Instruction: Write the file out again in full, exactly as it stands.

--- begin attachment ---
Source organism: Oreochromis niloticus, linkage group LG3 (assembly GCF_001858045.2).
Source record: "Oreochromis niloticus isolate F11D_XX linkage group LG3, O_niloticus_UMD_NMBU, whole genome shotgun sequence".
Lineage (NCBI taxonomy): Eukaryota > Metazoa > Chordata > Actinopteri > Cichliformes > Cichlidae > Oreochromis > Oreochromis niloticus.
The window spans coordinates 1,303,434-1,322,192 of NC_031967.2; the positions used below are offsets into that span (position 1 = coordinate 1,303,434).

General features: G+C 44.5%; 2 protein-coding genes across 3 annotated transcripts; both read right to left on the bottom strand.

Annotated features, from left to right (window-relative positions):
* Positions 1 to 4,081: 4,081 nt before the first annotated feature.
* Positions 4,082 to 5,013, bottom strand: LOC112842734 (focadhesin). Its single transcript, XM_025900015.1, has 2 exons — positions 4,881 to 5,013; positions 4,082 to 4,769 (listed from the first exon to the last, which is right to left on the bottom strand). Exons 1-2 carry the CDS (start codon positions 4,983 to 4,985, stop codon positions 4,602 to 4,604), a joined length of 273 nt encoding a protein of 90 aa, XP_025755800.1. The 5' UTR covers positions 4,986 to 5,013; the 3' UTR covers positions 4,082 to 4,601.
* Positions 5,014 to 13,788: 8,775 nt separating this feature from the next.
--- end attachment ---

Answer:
Source organism: Oreochromis niloticus, linkage group LG3 (assembly GCF_001858045.2).
Source record: "Oreochromis niloticus isolate F11D_XX linkage group LG3, O_niloticus_UMD_NMBU, whole genome shotgun sequence".
Lineage (NCBI taxonomy): Eukaryota > Metazoa > Chordata > Actinopteri > Cichliformes > Cichlidae > Oreochromis > Oreochromis niloticus.
The window spans coordinates 1,303,434-1,322,192 of NC_031967.2; the positions used below are offsets into that span (position 1 = coordinate 1,303,434).

General features: G+C 44.5%; 2 protein-coding genes across 3 annotated transcripts; both read right to left on the bottom strand.

Annotated features, from left to right (window-relative positions):
* Positions 1 to 4,081: 4,081 nt before the first annotated feature.
* Positions 4,082 to 5,013, bottom strand: LOC112842734 (focadhesin). Its single transcript, XM_025900015.1, has 2 exons — positions 4,881 to 5,013; positions 4,082 to 4,769 (listed from the first exon to the last, which is right to left on the bottom strand). Exons 1-2 carry the CDS (start codon positions 4,983 to 4,985, stop codon positions 4,602 to 4,604), a joined length of 273 nt encoding a protein of 90 aa, XP_025755800.1. The 5' UTR covers positions 4,986 to 5,013; the 3' UTR covers positions 4,082 to 4,601.
* Positions 5,014 to 13,788: 8,775 nt separating this feature from the next.